Sunday was turning out to be inconsequential. I was lazing and gazing on a tiny patch of green that I call my terrace garden. It suddenly occurred to me that I hadn’t seen a house sparrow in ages. Where did they disappear?
It is now a cliché to reminisce the beauty of my adopted hometown, Bangalore. But one of the little things that added to the sounds of the city was the chirpy sparrow. I lifted my gaze and as if all of a sudden the view changed. I wondered why I had not seen it. May be it crept upon me ever so slowly that I did not notice. The utterly monstrous nature of the cancerous concrete has devoured everything that was once Bangalore. The little sparrow lost all the nesting places; the cacophony of the new urban civilization drowned its existence to the biological archives.
Nostalgia is a beautiful place to visit. It just needs a trigger to turn the clock back. The thought of the sparrow sent me floating back in time. Of the few things I have carefully preserved, my Walkman WMD6 occupies the pride of place. It was the finest machine of its kind that Sony or any of its many pathetic clones made. I also acquired its smaller brother, the Walkman WM DC2 which was basically the same machine but without recording function. Both are in pristine condition and perform as well as it should.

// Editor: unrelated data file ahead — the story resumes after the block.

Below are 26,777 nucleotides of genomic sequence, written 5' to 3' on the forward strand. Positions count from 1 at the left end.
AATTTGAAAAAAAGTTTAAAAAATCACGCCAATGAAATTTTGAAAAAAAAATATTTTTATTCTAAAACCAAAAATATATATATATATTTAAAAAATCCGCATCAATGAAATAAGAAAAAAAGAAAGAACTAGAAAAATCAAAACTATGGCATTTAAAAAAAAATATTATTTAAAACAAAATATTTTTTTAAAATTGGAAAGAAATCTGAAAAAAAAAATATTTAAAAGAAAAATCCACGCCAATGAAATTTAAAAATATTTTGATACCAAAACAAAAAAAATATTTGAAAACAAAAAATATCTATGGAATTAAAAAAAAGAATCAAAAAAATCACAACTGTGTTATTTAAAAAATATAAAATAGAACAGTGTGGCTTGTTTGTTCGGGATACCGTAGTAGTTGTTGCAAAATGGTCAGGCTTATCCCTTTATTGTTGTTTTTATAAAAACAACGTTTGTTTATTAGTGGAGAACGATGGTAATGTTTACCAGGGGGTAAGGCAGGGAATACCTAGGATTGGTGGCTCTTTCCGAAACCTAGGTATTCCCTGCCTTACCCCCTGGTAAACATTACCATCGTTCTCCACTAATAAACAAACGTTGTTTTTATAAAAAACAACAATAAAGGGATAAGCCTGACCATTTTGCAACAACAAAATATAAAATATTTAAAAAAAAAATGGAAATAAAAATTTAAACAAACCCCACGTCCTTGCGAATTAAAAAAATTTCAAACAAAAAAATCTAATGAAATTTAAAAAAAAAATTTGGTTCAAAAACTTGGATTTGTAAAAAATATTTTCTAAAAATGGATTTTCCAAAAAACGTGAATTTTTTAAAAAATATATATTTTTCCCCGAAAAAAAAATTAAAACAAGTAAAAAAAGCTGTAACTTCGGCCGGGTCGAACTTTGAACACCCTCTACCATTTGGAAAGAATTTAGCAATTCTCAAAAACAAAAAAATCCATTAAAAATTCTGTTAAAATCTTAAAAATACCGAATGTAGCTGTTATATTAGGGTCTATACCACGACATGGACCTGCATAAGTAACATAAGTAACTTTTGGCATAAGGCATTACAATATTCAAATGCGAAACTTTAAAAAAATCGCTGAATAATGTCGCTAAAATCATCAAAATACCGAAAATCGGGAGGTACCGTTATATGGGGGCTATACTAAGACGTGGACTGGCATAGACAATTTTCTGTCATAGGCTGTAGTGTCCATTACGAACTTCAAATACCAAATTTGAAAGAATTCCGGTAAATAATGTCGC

Listening to cassettes seemed strange. The sound of music of yesteryears did sound aged and curiously I felt something was missing. Our brains are now so fried with the fidelity of digital sound that even the once mighty WM D6 felt like a inadequate relic. I sighed.
I succumbed to the desire to compare it with the iPod touch. I was being unfair. iTunes and playlists destroyed the world in which the Walkman thrived. The iPod rearranged our brains. The word Walkman has become a sparrow.
Technology is a many splendored thing. It’s a trap. It’s a disruptor. It’s a creator. Of contexts and expectations. It trapped Sony in the cassette context so badly that they went blind. Thank God for that. For if Sony executives had understood that the idea of the Walkman was bigger than the cassette player; if they felt the joy of freedom that playlists provided against the tyranny of obnoxiously priced cassettes and later CDs; if they had trusted their wonderfully gifted engineers; if they were a bit more attentive to what people were doing to get music, we may never have had the iPod. And Sony’s sparrow would still be chirping!